Wednesday, April 1, 2009

Potting Possums

Potting Possums

I would like to think that most people see me as a kind and considerate type of guy. However, my family says that this is just a front to mask the bloodthirsty killer that lurks within.

They are appalled at the personality change that takes place when I deal with possums. I have trapped them at night, shaken them out of trees (for the dog to dispose of) and swerved to imprint them with the tyres of my car.

It has been estimated that there are at least 70 million possums in New Zealand chewing their way thru’ our gardens and bush – so I have no qualms about sending another Aussie import to the Great Gum Tree In The Sky.

I must say that I am less inclined to use my present car for this task these days, because it is not fitted with metal bumpers. It has instead, plastic bumpers that are designed to reduce the damage on people and animals by collapsing on impact. I know to my horror just how expensive they are to repair or replace.

When I had a lifestyle block near Levin, I had a city boy’s reluctance to kill these furry raiders who were eating every fruit I grew there. I used to ring a local man who came to our place and killed them by grabbing their tails and swinging them several times before delivering a fatal blow with a spade.

When I told another friend how it was done, he said that he would give it a go too – so he reached into the cage, grabbed the tail and swung the possum. Somehow he lost his grip and I watched the possum fly skywards (minus the fur on his tail) and land in a nearby Karaka tree. He looked down at us with amazement and then he was gone. I never felt game enough to do this sort of stuff, so I drowned my prisoners after that.

As the recession bites deeper, I wonder if laid off workers and beneficiaries will be tempted to include possums on their menu. I know they are marketed overseas as “Kiwi Bears” to move them away from being associated with Australian wildlife and there seems to be a strong demand – especially in Asia.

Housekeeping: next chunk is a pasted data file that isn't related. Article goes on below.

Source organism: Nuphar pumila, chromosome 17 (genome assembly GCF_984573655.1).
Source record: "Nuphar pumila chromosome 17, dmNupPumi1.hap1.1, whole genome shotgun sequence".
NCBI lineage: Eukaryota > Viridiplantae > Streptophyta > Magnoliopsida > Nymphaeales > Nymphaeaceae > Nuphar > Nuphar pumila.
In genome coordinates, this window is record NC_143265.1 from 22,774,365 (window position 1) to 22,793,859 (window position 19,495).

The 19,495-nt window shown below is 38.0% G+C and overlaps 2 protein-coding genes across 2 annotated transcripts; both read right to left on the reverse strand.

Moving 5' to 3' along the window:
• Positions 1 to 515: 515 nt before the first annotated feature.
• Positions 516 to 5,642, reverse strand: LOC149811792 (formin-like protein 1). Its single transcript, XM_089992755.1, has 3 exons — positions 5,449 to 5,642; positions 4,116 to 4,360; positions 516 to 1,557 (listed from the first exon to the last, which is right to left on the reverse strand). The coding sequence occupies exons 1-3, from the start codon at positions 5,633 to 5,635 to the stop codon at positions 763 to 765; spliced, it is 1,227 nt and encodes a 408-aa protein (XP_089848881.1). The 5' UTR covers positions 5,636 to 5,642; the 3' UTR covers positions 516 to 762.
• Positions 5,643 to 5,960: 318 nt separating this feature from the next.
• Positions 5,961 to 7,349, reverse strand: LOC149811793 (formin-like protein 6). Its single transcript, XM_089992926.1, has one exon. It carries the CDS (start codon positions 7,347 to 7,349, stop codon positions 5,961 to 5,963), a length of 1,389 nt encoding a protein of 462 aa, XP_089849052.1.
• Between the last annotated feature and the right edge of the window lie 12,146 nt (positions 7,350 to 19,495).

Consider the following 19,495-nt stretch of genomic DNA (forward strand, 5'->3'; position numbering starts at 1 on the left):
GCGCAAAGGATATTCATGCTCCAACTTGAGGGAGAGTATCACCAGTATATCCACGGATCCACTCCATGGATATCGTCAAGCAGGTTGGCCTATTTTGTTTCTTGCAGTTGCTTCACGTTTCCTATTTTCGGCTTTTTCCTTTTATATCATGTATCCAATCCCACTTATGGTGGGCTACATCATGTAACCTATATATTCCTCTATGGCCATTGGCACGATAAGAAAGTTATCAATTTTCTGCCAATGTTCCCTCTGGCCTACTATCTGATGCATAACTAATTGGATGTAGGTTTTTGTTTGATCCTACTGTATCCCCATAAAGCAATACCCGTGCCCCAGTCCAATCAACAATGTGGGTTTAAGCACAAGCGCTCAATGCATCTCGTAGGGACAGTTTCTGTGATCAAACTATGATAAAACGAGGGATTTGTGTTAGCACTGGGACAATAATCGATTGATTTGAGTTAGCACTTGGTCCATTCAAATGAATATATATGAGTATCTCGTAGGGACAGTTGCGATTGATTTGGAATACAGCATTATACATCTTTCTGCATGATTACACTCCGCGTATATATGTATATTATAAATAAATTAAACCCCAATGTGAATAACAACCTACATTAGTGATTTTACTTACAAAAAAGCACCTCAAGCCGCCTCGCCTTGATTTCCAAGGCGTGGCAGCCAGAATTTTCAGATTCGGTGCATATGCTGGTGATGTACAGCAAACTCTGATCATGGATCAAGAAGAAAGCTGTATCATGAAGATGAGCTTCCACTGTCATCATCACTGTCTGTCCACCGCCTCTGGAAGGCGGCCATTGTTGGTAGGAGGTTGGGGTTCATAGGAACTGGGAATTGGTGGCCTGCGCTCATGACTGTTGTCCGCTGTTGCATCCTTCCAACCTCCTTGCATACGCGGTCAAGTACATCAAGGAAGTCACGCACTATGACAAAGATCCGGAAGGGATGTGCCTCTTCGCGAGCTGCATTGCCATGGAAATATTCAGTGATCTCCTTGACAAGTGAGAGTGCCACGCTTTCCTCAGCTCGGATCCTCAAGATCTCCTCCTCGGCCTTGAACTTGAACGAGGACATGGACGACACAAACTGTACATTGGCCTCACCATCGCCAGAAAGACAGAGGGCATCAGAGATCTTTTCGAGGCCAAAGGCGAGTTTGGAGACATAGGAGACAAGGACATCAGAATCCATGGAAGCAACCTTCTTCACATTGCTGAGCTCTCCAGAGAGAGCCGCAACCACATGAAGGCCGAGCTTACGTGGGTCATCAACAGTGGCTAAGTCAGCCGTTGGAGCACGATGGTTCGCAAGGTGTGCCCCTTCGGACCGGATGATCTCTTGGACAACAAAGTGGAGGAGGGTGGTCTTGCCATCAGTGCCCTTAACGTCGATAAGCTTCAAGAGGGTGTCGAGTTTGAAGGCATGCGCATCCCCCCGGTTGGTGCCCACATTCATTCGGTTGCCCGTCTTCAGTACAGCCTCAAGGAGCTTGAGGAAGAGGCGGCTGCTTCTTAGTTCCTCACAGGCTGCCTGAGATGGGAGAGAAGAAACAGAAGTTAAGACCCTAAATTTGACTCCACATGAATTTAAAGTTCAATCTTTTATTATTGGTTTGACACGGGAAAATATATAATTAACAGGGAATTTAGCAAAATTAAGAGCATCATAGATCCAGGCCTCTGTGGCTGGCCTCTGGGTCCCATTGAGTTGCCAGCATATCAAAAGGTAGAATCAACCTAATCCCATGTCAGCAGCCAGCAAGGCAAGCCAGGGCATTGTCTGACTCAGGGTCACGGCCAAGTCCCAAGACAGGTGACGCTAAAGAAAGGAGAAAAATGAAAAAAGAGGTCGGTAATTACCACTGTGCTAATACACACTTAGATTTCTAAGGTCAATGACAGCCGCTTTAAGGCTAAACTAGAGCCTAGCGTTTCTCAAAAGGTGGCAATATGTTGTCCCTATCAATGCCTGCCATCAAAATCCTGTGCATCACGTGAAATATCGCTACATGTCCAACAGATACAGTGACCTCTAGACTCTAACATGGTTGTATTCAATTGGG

This could be a thriving new industry for the Kaipara District and if we need some music to be used as an advertising theme, I know of one kiwi band who could be just right – ‘Fur Patrol’. They have a new (very good) cd out with the apt title, ‘Jingle King’.

I have never tried cooked possum, but I have heard that they are very nice in a stew. This culinary delight has not appealed to me ever since a relative gave me a lift home in his car after a wedding. It was late at night and yet that did not prevent him from stopping several times to pick up dead possums along the way. I can still remember vividly the stench wafting in from the rear of the hatchback.

I guess he wanted them for the fur and dog tucker. According to him, “There’s nothing better than possum to put a healthy sheen on a dogs coat.” The possum fur is of course becoming valuable once more as a blended fibre. When it is mixed with merino wool it makes very attractive and warm clothing.

If this sort of thing appeals to you, then I can really recommend the route from Paparoa to Oakleigh as a new source of income and protein. I have never seen so many dead possums on a road and alas, also the remains of harrier hawks scattered around them.

Now that drinking and driving is falling out of fashion, I wonder if the expression “one more for the road” will be replaced by “one more for the pot.”

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